DP14269 Selection and Absolute Advantage in Farming and Entrepreneurship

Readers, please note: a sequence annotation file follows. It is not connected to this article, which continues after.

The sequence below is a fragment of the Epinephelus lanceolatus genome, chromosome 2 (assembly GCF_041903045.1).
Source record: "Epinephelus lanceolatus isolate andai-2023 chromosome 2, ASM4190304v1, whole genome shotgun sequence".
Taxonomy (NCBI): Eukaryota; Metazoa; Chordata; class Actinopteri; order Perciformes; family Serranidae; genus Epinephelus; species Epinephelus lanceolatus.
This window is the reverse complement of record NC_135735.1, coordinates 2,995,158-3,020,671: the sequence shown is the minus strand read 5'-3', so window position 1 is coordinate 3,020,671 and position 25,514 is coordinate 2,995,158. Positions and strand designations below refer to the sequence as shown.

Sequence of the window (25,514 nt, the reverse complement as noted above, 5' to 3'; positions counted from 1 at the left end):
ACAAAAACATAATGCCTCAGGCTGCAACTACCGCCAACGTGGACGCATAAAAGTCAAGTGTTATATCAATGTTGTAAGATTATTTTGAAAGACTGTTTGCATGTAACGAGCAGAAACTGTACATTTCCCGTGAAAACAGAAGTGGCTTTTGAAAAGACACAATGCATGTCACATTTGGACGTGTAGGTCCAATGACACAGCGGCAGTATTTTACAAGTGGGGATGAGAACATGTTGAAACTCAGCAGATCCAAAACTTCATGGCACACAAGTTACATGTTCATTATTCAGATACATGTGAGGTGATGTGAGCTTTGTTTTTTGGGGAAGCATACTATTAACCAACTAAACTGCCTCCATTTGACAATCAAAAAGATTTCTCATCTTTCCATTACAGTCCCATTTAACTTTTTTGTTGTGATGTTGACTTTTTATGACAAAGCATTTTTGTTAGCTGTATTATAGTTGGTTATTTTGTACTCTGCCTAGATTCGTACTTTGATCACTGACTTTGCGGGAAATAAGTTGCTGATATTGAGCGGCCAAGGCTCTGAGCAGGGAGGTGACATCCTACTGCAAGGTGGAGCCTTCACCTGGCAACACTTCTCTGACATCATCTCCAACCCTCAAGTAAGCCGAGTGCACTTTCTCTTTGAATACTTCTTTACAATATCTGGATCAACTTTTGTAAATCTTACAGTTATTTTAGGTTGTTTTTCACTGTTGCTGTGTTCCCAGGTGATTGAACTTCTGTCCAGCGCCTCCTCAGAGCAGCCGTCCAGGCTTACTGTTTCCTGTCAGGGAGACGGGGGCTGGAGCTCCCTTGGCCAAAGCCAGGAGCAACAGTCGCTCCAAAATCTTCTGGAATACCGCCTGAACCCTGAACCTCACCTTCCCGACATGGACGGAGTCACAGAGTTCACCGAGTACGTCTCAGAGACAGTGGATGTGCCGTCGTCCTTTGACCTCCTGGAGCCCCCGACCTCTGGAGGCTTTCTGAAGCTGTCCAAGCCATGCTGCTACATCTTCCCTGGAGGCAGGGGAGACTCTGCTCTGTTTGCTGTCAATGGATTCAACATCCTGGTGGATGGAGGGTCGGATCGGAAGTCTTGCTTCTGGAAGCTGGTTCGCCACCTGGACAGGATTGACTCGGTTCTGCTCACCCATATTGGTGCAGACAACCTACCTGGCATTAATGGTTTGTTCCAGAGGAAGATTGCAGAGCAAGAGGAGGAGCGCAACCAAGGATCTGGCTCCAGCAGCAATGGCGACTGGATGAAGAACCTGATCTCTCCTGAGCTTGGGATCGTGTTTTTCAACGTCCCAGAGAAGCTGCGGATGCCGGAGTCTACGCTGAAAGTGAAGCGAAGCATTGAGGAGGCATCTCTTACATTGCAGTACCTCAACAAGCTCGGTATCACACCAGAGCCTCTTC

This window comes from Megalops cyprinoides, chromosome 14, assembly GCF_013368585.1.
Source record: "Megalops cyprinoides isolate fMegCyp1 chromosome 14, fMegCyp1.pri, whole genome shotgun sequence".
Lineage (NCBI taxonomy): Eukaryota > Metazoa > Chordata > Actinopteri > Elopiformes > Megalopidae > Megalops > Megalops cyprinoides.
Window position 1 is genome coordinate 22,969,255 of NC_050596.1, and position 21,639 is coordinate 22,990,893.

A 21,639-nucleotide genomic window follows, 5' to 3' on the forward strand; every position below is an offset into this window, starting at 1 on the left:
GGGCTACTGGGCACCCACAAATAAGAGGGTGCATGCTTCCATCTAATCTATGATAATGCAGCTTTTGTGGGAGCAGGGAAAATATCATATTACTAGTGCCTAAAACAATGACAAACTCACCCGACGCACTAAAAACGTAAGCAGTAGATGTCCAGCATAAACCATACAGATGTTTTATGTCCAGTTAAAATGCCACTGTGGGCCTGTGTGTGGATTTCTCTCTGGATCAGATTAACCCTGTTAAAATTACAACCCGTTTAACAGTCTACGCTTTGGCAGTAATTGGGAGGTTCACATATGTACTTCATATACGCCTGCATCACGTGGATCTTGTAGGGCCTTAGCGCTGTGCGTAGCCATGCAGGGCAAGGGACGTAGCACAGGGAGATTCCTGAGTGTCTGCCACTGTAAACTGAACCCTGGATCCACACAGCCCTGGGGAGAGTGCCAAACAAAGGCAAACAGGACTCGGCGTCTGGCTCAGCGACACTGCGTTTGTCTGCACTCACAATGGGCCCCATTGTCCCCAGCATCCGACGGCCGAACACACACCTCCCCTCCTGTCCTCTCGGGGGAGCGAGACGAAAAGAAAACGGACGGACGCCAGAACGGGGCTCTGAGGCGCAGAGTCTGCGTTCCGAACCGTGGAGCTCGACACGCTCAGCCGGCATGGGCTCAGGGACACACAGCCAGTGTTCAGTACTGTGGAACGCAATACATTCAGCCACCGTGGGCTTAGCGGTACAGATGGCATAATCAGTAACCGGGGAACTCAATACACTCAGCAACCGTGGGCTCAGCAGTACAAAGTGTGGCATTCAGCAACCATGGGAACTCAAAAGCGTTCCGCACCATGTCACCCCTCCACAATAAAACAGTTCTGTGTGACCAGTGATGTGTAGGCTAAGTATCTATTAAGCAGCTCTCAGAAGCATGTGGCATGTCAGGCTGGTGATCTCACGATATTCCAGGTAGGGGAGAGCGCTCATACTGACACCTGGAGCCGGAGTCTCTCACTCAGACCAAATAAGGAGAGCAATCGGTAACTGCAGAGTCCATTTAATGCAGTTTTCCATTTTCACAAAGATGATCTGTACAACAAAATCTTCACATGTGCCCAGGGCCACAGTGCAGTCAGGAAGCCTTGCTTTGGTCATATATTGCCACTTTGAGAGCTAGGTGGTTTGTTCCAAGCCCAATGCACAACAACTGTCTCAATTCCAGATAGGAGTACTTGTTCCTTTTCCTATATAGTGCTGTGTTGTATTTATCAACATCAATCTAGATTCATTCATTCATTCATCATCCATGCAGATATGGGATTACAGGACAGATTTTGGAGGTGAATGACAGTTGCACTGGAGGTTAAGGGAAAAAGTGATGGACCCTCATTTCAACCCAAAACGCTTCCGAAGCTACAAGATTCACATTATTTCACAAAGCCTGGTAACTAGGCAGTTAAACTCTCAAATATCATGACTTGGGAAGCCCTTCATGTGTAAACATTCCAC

Output per worker is lower in agriculture than in other sectors, and relatively more so in poor countries. Sorting of workers can explain this if comparative and absolute advantage in agriculture are positively correlated. We investigate this correlation using representative household-level panel data from four African countries. We exploit information on households who engage in both agriculture and non-farm entrepreneurship -- about 1/3 of the population. More productive farming households are more likely to pursue entrepreneurship, allocate more hours to it, and are more likely to enter over time. This implies that agricultural comparative and absolute advantage are negatively correlated.